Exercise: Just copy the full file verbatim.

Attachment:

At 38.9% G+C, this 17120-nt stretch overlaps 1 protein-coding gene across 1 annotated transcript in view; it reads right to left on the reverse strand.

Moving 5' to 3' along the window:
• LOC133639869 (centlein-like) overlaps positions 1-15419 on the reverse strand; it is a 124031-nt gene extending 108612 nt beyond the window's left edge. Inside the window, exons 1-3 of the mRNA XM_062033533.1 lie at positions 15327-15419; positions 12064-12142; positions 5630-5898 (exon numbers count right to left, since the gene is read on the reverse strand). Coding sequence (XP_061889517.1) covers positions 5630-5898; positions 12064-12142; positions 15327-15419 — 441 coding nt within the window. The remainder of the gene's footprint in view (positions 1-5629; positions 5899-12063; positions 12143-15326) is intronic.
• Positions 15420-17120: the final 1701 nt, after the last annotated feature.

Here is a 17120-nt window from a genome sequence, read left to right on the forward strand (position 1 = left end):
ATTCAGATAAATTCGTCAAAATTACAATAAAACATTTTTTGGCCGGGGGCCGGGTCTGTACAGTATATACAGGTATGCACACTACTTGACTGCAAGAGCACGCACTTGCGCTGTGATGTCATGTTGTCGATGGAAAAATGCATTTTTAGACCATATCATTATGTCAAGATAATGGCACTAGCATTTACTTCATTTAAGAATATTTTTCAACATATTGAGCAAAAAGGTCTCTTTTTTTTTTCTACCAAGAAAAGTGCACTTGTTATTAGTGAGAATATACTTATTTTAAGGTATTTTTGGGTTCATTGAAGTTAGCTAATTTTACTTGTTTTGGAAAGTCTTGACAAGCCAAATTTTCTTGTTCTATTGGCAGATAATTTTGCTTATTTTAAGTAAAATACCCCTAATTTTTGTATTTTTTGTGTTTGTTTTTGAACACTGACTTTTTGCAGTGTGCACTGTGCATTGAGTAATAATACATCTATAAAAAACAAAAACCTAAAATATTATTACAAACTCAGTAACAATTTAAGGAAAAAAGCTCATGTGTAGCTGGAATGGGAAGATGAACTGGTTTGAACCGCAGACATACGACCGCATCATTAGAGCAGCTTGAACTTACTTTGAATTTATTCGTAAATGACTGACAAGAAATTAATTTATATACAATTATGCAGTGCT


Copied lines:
At 38.9% G+C, this 17120-nt stretch overlaps 1 protein-coding gene across 1 annotated transcript in view; it reads right to left on the reverse strand.

Moving 5' to 3' along the window:
• LOC133639869 (centlein-like) overlaps positions 1-15419 on the reverse strand; it is a 124031-nt gene extending 108612 nt beyond the window's left edge. Inside the window, exons 1-3 of the mRNA XM_062033533.1 lie at positions 15327-15419; positions 12064-12142; positions 5630-5898 (exon numbers count right to left, since the gene is read on the reverse strand). Coding sequence (XP_061889517.1) covers positions 5630-5898; positions 12064-12142; positions 15327-15419 — 441 coding nt within the window. The remainder of the gene's footprint in view (positions 1-5629; positions 5899-12063; positions 12143-15326) is intronic.
• Positions 15420-17120: the final 1701 nt, after the last annotated feature.

Here is a 17120-nt window from a genome sequence, read left to right on the forward strand (position 1 = left end):
ATTCAGATAAATTCGTCAAAATTACAATAAAACATTTTTTGGCCGGGGGCCGGGTCTGTACAGTATATACAGGTATGCACACTACTTGACTGCAAGAGCACGCACTTGCGCTGTGATGTCATGTTGTCGATGGAAAAATGCATTTTTAGACCATATCATTATGTCAAGATAATGGCACTAGCATTTACTTCATTTAAGAATATTTTTCAACATATTGAGCAAAAAGGTCTCTTTTTTTTTTCTACCAAGAAAAGTGCACTTGTTATTAGTGAGAATATACTTATTTTAAGGTATTTTTGGGTTCATTGAAGTTAGCTAATTTTACTTGTTTTGGAAAGTCTTGACAAGCCAAATTTTCTTGTTCTATTGGCAGATAATTTTGCTTATTTTAAGTAAAATACCCCTAATTTTTGTATTTTTTGTGTTTGTTTTTGAACACTGACTTTTTGCAGTGTGCACTGTGCATTGAGTAATAATACATCTATAAAAAACAAAAACCTAAAATATTATTACAAACTCAGTAACAATTTAAGGAAAAAAGCTCATGTGTAGCTGGAATGGGAAGATGAACTGGTTTGAACCGCAGACATACGACCGCATCATTAGAGCAGCTTGAACTTACTTTGAATTTATTCGTAAATGACTGACAAGAAATTAATTTATATACAATTATGCAGTGCT